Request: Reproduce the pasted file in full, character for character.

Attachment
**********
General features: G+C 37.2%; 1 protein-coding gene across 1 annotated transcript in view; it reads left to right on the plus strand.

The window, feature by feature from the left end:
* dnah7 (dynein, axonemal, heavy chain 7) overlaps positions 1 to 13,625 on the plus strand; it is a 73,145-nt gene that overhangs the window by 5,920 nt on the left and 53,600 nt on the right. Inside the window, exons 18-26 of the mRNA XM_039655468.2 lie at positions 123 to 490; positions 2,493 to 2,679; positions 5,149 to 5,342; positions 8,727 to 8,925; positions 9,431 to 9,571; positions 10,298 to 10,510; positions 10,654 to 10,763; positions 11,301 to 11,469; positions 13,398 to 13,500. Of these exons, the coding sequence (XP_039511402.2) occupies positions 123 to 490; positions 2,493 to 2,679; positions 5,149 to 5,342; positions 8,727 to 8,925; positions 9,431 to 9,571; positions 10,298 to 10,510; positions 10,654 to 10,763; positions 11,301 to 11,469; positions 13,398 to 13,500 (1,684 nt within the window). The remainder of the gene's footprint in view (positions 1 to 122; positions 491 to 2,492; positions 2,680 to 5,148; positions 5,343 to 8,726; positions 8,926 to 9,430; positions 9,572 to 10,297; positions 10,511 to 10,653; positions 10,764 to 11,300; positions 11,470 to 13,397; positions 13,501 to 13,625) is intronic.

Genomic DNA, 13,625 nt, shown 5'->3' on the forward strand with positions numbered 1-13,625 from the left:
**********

General features: G+C 37.2%; 1 protein-coding gene across 1 annotated transcript in view; it reads left to right on the plus strand.

The window, feature by feature from the left end:
* dnah7 (dynein, axonemal, heavy chain 7) overlaps positions 1 to 13,625 on the plus strand; it is a 73,145-nt gene that overhangs the window by 5,920 nt on the left and 53,600 nt on the right. Inside the window, exons 18-26 of the mRNA XM_039655468.2 lie at positions 123 to 490; positions 2,493 to 2,679; positions 5,149 to 5,342; positions 8,727 to 8,925; positions 9,431 to 9,571; positions 10,298 to 10,510; positions 10,654 to 10,763; positions 11,301 to 11,469; positions 13,398 to 13,500. Of these exons, the coding sequence (XP_039511402.2) occupies positions 123 to 490; positions 2,493 to 2,679; positions 5,149 to 5,342; positions 8,727 to 8,925; positions 9,431 to 9,571; positions 10,298 to 10,510; positions 10,654 to 10,763; positions 11,301 to 11,469; positions 13,398 to 13,500 (1,684 nt within the window). The remainder of the gene's footprint in view (positions 1 to 122; positions 491 to 2,492; positions 2,680 to 5,148; positions 5,343 to 8,726; positions 8,926 to 9,430; positions 9,572 to 10,297; positions 10,511 to 10,653; positions 10,764 to 11,300; positions 11,470 to 13,397; positions 13,501 to 13,625) is intronic.

Genomic DNA, 13,625 nt, shown 5'->3' on the forward strand with positions numbered 1-13,625 from the left: